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Westminster weekly update: Online Courts Bill debated for the first time

20 May 2019

Your weekly update from the Law Society’s public affairs team on all the latest developments and debates in Parliament and across Whitehall.


Five things you need to know

1. Online Courts Bill debated for the first time

Last Tuesday the House of Lords held its Second Reading of the Courts and Tribunals (Online Procedure) Bill, and the Law Society were mentioned four times during the debate.

Introducing the Bill, lords justice minister and advocate-general for Scotland Lord Keen of Elie noted the government committed in its manifesto to modernising the courts and tribunals system. The Bill would create an Online Procedure Rules Committee (OPRC) which will be responsible for making new court and tribunal rules to enable online court procedures. He argued that the Bill, in combination with their wider package of reforms, will ensure that our courts and tribunals system remains fit for the 21st century.

Labour shadow justice minister Lord Beecham responded by calling for greater detail on how the lord chancellor would use powers to amend, repeal or revoke legislation related to online procedure rules, and noted the Law Society's questioning of the meaning of 'the use of innovative methods of resolving disputes' as outlined in the Bill.

Liberal Democrat shadow justice minister Lord Marks of Henley-on-Thames welcomed the government's commitment to implement the recommendations of the 2016 review of civil court structures by lord justice Briggs. He argued that the Bill's success will be measured by the degree to which it improves access to justice and raised concerns about digital exclusion. He noted concerns about 'Henry VIII' powers and called for a statutory commitment to a post-legislative review of how the implementation of online procedures is working.

Other contributions to the debate raised concerns about access to justice, digital exclusion and what would happen if one party wanted to proceed online, and the other party did not.

The Law Society set out three key recommendations ahead of the debate, including a right to choose between whether to proceed online or not, a balanced OPRC including members from all branches of the legal profession, and calling for appropriate parliamentary scrutiny of new online rules when introduced in regulations.

2. Law Society raised by MPs in Brexit questions

Last Thursday ministers from the Department for Exiting the European Union answered questions from MPs in the Commons chamber.

Opposition whip and Justice Select Committee member Bambos Charalambous MP asked what steps the government is taking to ensure the UK's future relationship with the EU enables continued trade in legal services. In answer, Brexit minister Robin Walker MP referenced the UK's status as 'a world leader in legal services' and English law's 'reputation for excellence across the world.' He said the political declaration outlines the EU and government's commitment to 'ambitious' arrangements for services which 'go well beyond World Trade Organisation agreements' and existing EU free trade agreements. In his supplementary question, Charalambous asked the following:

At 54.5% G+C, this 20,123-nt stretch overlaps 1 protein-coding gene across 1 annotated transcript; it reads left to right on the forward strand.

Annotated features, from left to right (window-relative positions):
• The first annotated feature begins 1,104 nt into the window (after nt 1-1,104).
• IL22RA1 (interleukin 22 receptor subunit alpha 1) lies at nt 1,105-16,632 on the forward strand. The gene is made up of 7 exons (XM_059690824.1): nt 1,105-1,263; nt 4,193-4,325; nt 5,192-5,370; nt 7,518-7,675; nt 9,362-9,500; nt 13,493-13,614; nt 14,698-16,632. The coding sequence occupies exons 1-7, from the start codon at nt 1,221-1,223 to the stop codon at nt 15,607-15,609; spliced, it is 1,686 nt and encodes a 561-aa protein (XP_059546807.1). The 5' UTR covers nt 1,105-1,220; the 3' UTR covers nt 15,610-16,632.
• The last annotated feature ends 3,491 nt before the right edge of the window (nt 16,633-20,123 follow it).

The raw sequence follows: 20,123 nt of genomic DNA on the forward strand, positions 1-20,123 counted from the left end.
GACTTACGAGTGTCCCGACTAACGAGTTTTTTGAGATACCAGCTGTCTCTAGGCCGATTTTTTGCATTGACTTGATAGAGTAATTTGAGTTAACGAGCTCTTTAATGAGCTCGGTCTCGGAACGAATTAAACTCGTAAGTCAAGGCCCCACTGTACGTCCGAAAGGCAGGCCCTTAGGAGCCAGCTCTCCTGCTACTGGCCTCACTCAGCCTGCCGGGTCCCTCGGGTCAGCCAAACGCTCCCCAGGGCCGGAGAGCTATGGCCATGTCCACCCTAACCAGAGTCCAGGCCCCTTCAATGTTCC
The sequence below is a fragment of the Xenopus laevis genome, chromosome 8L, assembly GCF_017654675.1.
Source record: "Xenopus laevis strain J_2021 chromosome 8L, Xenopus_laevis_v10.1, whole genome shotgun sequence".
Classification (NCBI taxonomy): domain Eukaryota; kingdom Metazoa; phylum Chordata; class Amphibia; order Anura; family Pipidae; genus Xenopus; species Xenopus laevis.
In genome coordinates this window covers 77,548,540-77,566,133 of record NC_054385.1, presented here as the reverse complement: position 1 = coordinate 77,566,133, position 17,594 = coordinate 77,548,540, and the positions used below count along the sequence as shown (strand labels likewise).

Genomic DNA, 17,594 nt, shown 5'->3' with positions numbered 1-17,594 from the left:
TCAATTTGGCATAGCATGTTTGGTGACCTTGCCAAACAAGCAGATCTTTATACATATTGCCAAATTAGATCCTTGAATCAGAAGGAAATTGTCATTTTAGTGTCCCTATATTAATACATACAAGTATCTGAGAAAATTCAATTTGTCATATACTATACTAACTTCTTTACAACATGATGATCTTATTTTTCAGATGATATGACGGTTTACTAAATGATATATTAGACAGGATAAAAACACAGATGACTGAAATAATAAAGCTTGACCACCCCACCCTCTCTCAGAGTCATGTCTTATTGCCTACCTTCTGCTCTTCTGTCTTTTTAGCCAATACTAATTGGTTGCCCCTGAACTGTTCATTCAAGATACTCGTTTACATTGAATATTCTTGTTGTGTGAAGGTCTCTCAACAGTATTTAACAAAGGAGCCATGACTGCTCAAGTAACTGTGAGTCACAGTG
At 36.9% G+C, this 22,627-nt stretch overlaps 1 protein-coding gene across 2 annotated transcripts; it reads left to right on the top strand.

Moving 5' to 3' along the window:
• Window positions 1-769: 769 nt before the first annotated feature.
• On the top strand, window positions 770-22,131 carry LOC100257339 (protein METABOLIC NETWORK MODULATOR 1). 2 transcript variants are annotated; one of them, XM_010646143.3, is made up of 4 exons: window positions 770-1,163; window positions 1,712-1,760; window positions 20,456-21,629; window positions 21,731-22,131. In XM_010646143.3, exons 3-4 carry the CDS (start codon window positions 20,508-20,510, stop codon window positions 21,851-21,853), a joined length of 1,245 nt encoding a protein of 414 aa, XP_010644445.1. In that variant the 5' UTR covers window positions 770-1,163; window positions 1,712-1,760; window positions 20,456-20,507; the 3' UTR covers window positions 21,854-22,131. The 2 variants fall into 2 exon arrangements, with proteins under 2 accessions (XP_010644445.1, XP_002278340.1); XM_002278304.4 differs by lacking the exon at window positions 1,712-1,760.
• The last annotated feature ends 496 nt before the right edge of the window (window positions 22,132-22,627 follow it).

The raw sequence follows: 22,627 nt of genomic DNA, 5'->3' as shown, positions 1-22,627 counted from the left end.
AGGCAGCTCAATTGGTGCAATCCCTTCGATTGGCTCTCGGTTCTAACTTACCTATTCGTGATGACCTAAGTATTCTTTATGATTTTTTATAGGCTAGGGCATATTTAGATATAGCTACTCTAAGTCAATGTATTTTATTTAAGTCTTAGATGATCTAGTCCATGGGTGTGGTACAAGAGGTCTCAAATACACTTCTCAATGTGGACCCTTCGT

'Legal services in the UK are a success story. The sector makes a significant contribution to the UK economy each year - the Law Society estimates £25.7 billion, £4.4 billion in net exports and 370,000 jobs - and this relies, in part, on uniform market access across the EU and EEA. Will the minister work with representatives from the legal sector to ensure this is maintained by the UK-EU future relationship?'

Walker responded by praising Charalambous' actions on the Justice Select Committee and agreed that the legal sector is important to the UK economy. He recognised that the EU is committed to the position that the four freedoms of the single market are indivisible, and that as such the government is not seeking single market membership. Instead, he said, the government is seeking 'ambitious arrangements for services and investment that build on recent EU free trade agreements, and is working closely with colleagues from the Ministry of Justice, and engaging with industry stakeholders - including the Law Society - to achieve a deal that works for UK legal services sector both in terms of market access and in terms of civil judicial co-operation.'

Also discussed were the settled status scheme available to EU citizens, security co-operation, and the effect of Brexit on the environment.

3. Justice Committee chair writes to the lord chancellor regarding legal aid

The Justice Select Committee has published a letter from its chair, Bob Neill MP, to the lord chancellor following his evidence to the committee on the LASPO post-implementation review.